Head over to Amazon to get your copy now!

But wait! What about that free e-book I promised in the header? Don’t worry, that’s coming up. From now until June 9th, I am giving away free kindle copies of “Quest for the Crystals: The Book of Wind”. That’s right, a full-length novel with a value of $9.99, absolutely FREE.

Don’t miss out on this limited time offer — click here to get your free copy today!

As for updates on The Book of Earth, the second draft is speeding by at a healthy momentum. I can’t wait for you to see what is in store next.

That’s all for now, my friend. Thanks for all of your support, and I hope you have a most wonderful rest of your day.

Until next time, Ghosts and Ghouls,

Stay creepy. 😉

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Emotional Investment: Writing Characters Who Matter

Work on The Quest for the Crystals #2: The Book of Earth is going pretty steadily. The core novel’s been done for a while, since 2014 with a basic rewrite in 2016. I’m ears-deep into further second draft revisions now (yay!) and there’s a lot of fleshing out to do (naaaaay!) in terms of story beats, character development, and overall flow/continuity.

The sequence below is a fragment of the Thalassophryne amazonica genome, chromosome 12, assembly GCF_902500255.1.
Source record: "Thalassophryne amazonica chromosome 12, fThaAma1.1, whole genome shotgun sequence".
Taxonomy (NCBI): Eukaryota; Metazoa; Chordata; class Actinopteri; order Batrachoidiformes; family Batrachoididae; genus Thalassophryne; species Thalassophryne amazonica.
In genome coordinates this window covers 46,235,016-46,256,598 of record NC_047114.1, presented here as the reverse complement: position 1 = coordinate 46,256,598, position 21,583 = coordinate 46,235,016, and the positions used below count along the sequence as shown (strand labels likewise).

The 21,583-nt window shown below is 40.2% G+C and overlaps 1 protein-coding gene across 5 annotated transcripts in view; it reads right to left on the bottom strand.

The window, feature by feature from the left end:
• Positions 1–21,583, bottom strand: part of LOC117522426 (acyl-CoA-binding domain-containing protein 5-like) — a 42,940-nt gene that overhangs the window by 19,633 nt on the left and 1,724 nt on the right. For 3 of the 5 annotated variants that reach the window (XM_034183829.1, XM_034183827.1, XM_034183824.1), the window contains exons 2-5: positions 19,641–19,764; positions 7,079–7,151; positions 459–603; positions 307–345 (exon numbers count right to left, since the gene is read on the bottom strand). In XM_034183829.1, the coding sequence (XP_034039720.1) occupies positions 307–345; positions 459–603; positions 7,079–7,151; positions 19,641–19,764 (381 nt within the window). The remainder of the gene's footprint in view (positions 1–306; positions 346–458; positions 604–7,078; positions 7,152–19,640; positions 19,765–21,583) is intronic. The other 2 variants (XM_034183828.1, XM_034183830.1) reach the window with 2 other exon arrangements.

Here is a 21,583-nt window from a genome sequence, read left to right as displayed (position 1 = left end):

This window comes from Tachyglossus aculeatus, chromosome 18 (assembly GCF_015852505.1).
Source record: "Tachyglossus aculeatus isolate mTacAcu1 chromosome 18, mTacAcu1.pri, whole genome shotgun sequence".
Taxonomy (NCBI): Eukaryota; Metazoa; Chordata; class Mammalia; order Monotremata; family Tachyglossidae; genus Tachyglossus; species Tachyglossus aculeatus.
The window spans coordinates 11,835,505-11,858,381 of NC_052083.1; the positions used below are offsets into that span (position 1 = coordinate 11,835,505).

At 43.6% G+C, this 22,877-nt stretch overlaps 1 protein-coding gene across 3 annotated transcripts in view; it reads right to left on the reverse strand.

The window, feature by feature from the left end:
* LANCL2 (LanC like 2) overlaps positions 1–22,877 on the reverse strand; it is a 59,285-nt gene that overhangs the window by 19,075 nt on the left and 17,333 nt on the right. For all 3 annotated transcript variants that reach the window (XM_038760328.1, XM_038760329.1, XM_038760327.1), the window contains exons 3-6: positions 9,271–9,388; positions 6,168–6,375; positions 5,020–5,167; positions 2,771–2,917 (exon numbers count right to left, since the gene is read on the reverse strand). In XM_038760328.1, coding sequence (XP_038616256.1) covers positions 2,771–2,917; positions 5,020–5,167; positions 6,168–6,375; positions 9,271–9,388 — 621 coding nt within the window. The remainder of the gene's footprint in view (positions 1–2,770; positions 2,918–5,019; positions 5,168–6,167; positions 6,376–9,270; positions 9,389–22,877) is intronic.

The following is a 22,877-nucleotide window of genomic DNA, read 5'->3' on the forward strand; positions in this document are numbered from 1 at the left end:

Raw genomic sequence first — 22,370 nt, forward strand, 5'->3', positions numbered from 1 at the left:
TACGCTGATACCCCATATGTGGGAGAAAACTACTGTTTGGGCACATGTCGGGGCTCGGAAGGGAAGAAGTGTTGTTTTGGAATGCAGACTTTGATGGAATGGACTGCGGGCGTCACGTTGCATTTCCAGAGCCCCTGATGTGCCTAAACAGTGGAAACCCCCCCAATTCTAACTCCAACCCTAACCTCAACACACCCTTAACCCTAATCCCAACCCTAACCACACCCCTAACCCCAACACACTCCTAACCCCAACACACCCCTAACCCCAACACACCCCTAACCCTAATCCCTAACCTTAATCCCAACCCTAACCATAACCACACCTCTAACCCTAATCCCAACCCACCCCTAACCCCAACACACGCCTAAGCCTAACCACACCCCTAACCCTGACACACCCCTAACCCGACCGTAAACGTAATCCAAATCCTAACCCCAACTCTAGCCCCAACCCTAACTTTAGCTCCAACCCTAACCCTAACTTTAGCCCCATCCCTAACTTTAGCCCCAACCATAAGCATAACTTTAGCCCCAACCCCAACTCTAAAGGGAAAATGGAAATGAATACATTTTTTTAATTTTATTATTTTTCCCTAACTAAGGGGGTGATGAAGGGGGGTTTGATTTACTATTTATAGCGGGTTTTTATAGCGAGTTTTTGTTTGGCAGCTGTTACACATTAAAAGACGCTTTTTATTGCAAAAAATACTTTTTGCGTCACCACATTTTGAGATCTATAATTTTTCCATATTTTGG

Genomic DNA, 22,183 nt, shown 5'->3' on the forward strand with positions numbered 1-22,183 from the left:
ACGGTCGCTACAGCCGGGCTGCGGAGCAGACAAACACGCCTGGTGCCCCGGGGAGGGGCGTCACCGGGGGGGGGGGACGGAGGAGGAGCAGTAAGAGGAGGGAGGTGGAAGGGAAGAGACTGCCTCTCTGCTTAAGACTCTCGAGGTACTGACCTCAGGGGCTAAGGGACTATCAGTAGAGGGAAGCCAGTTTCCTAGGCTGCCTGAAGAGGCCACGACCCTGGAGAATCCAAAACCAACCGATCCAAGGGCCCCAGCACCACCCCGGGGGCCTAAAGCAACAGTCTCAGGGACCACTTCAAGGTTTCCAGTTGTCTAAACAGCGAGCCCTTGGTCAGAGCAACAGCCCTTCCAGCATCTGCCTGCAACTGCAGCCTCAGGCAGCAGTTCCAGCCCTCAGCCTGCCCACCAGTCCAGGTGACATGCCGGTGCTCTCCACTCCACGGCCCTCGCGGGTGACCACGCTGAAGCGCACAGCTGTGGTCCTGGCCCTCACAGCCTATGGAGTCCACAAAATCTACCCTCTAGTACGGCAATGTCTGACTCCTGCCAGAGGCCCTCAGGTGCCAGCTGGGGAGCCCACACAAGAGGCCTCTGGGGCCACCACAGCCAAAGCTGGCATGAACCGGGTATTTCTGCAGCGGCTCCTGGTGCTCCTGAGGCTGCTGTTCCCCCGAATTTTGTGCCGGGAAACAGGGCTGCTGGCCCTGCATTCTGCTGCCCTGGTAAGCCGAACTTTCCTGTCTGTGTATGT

What’s fascinating about this whole process – editing and revising – is just how much the characters are affected. When we discuss good writing, and the classic structure of “The Hero’s Journey”, it’s natural to expect our characters – especially the protagonist – to go through arcs of personal development. They’re different people by the end of the story from who they initially were on page one.

 

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A page out of  the “Book of Earth” section of “The Quest for the Crystals” production log

 

Sure, as a reader, this developmental journey is and should be apparent. It’s expected. All good stories revolve around challenge, struggle, triumph, and failure. All physical things in life are temporary, except for change. Change is constant. But what’s interesting to me as a writer and world-builder is just how much these characters grow and change behind the scenes; how they become different people by the story’s publication from who they initially were in the first draft.

At the risk of coming across patronizing, let me be real. If you’re not an author, writing a book sometimes looks as easy as spitting over a bridge. Coming up with all these great ideas and characters, the flowery sentence structure and (sometimes) perfect dialogue – it’s like we think it up and, snap!, magic happens on the page. A lot of really great authors make it look that easy! And there are some who do pull it off. Lawrence Block, Stephen King, those guys can bang out first drafts like instant Pulitzer winners, and then another three in the same year. It’s crazy amazing. But for the average writer, it’s not that simple.

Sometimes it’s like pulling teeth with a pair of rusty pliers.